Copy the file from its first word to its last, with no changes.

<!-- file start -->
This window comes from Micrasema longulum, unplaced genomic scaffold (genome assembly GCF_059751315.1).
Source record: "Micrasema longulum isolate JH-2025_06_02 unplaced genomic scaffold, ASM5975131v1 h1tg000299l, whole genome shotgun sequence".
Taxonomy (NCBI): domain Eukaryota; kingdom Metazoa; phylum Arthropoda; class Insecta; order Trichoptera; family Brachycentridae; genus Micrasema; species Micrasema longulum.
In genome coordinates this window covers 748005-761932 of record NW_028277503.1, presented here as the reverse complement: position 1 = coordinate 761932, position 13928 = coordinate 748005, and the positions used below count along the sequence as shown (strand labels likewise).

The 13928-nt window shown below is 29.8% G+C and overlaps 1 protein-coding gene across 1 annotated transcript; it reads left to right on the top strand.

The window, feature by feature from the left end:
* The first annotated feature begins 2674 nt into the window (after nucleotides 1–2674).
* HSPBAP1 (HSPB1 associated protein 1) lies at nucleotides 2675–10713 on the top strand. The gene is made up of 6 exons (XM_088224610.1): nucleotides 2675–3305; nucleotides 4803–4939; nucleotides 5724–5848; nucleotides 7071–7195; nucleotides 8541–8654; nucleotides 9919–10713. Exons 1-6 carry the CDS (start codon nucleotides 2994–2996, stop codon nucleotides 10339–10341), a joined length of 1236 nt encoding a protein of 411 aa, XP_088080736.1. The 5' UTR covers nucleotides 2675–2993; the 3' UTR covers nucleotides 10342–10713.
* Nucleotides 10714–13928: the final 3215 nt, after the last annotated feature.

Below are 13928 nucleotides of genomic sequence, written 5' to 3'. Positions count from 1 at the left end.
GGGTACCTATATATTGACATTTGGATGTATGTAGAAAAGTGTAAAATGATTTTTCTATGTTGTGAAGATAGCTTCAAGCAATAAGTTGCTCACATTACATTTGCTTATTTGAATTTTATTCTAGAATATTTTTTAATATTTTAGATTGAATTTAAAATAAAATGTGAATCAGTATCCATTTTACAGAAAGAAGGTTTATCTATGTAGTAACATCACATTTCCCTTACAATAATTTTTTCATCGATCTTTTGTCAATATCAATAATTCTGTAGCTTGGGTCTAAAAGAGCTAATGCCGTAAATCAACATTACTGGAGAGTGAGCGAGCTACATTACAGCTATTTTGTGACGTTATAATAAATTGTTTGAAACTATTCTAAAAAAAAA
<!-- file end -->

This window comes from Micrasema longulum, unplaced genomic scaffold (genome assembly GCF_059751315.1).
Source record: "Micrasema longulum isolate JH-2025_06_02 unplaced genomic scaffold, ASM5975131v1 h1tg000299l, whole genome shotgun sequence".
Taxonomy (NCBI): domain Eukaryota; kingdom Metazoa; phylum Arthropoda; class Insecta; order Trichoptera; family Brachycentridae; genus Micrasema; species Micrasema longulum.
In genome coordinates this window covers 748005-761932 of record NW_028277503.1, presented here as the reverse complement: position 1 = coordinate 761932, position 13928 = coordinate 748005, and the positions used below count along the sequence as shown (strand labels likewise).

The 13928-nt window shown below is 29.8% G+C and overlaps 1 protein-coding gene across 1 annotated transcript; it reads left to right on the top strand.

The window, feature by feature from the left end:
* The first annotated feature begins 2674 nt into the window (after nucleotides 1–2674).
* HSPBAP1 (HSPB1 associated protein 1) lies at nucleotides 2675–10713 on the top strand. The gene is made up of 6 exons (XM_088224610.1): nucleotides 2675–3305; nucleotides 4803–4939; nucleotides 5724–5848; nucleotides 7071–7195; nucleotides 8541–8654; nucleotides 9919–10713. Exons 1-6 carry the CDS (start codon nucleotides 2994–2996, stop codon nucleotides 10339–10341), a joined length of 1236 nt encoding a protein of 411 aa, XP_088080736.1. The 5' UTR covers nucleotides 2675–2993; the 3' UTR covers nucleotides 10342–10713.
* Nucleotides 10714–13928: the final 3215 nt, after the last annotated feature.

Below are 13928 nucleotides of genomic sequence, written 5' to 3'. Positions count from 1 at the left end.
GGGTACCTATATATTGACATTTGGATGTATGTAGAAAAGTGTAAAATGATTTTTCTATGTTGTGAAGATAGCTTCAAGCAATAAGTTGCTCACATTACATTTGCTTATTTGAATTTTATTCTAGAATATTTTTTAATATTTTAGATTGAATTTAAAATAAAATGTGAATCAGTATCCATTTTACAGAAAGAAGGTTTATCTATGTAGTAACATCACATTTCCCTTACAATAATTTTTTCATCGATCTTTTGTCAATATCAATAATTCTGTAGCTTGGGTCTAAAAGAGCTAATGCCGTAAATCAACATTACTGGAGAGTGAGCGAGCTACATTACAGCTATTTTGTGACGTTATAATAAATTGTTTGAAACTATTCTAAAAAAAAA